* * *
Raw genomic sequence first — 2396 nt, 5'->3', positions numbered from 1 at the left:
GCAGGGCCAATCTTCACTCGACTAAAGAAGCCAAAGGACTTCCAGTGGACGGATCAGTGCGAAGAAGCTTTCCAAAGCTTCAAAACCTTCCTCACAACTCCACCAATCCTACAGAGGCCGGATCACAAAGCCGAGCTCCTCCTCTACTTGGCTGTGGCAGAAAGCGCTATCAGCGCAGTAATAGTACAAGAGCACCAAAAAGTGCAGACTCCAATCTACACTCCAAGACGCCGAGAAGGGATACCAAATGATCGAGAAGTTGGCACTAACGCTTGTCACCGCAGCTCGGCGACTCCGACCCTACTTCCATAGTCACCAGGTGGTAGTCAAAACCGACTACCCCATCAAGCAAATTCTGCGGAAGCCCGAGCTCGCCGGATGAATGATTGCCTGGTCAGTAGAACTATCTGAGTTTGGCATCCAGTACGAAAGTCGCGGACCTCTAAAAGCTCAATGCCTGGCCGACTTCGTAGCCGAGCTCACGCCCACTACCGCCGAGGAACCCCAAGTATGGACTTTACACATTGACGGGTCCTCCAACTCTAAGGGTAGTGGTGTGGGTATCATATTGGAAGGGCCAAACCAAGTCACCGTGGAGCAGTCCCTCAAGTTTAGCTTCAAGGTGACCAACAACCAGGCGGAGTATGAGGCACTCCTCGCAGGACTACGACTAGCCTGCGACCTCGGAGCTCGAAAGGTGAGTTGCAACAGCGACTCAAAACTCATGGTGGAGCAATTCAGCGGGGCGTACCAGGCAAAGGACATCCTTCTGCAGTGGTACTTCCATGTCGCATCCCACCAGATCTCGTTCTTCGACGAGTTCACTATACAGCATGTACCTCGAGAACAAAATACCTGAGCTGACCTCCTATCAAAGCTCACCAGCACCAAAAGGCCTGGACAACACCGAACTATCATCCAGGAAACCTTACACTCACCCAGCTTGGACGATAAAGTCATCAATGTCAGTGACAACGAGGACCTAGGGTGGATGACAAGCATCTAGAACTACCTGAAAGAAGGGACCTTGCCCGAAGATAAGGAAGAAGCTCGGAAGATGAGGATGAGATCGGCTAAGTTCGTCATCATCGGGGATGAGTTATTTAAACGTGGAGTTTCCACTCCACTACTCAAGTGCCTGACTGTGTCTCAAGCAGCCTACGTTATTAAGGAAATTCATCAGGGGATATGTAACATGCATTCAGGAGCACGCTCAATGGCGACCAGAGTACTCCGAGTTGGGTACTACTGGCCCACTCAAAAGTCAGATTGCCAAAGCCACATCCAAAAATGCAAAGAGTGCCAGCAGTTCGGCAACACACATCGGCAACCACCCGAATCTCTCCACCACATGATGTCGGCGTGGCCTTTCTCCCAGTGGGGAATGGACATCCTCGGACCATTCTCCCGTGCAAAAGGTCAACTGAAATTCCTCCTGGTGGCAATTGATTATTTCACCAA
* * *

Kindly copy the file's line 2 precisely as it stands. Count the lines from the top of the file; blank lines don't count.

GCAGGGCCAATCTTCACTCGACTAAAGAAGCCAAAGGACTTCCAGTGGACGGATCAGTGCGAAGAAGCTTTCCAAAGCTTCAAAACCTTCCTCACAACTCCACCAATCCTACAGAGGCCGGATCACAAAGCCGAGCTCCTCCTCTACTTGGCTGTGGCAGAAAGCGCTATCAGCGCAGTAATAGTACAAGAGCACCAAAAAGTGCAGACTCCAATCTACACTCCAAGACGCCGAGAAGGGATACCAAATGATCGAGAAGTTGGCACTAACGCTTGTCACCGCAGCTCGGCGACTCCGACCCTACTTCCATAGTCACCAGGTGGTAGTCAAAACCGACTACCCCATCAAGCAAATTCTGCGGAAGCCCGAGCTCGCCGGATGAATGATTGCCTGGTCAGTAGAACTATCTGAGTTTGGCATCCAGTACGAAAGTCGCGGACCTCTAAAAGCTCAATGCCTGGCCGACTTCGTAGCCGAGCTCACGCCCACTACCGCCGAGGAACCCCAAGTATGGACTTTACACATTGACGGGTCCTCCAACTCTAAGGGTAGTGGTGTGGGTATCATATTGGAAGGGCCAAACCAAGTCACCGTGGAGCAGTCCCTCAAGTTTAGCTTCAAGGTGACCAACAACCAGGCGGAGTATGAGGCACTCCTCGCAGGACTACGACTAGCCTGCGACCTCGGAGCTCGAAAGGTGAGTTGCAACAGCGACTCAAAACTCATGGTGGAGCAATTCAGCGGGGCGTACCAGGCAAAGGACATCCTTCTGCAGTGGTACTTCCATGTCGCATCCCACCAGATCTCGTTCTTCGACGAGTTCACTATACAGCATGTACCTCGAGAACAAAATACCTGAGCTGACCTCCTATCAAAGCTCACCAGCACCAAAAGGCCTGGACAACACCGAACTATCATCCAGGAAACCTTACACTCACCCAGCTTGGACGATAAAGTCATCAATGTCAGTGACAACGAGGACCTAGGGTGGATGACAAGCATCTAGAACTACCTGAAAGAAGGGACCTTGCCCGAAGATAAGGAAGAAGCTCGGAAGATGAGGATGAGATCGGCTAAGTTCGTCATCATCGGGGATGAGTTATTTAAACGTGGAGTTTCCACTCCACTACTCAAGTGCCTGACTGTGTCTCAAGCAGCCTACGTTATTAAGGAAATTCATCAGGGGATATGTAACATGCATTCAGGAGCACGCTCAATGGCGACCAGAGTACTCCGAGTTGGGTACTACTGGCCCACTCAAAAGTCAGATTGCCAAAGCCACATCCAAAAATGCAAAGAGTGCCAGCAGTTCGGCAACACACATCGGCAACCACCCGAATCTCTCCACCACATGATGTCGGCGTGGCCTTTCTCCCAGTGGGGAATGGACATCCTCGGACCATTCTCCCGTGCAAAAGGTCAACTGAAATTCCTCCTGGTGGCAATTGATTATTTCACCAA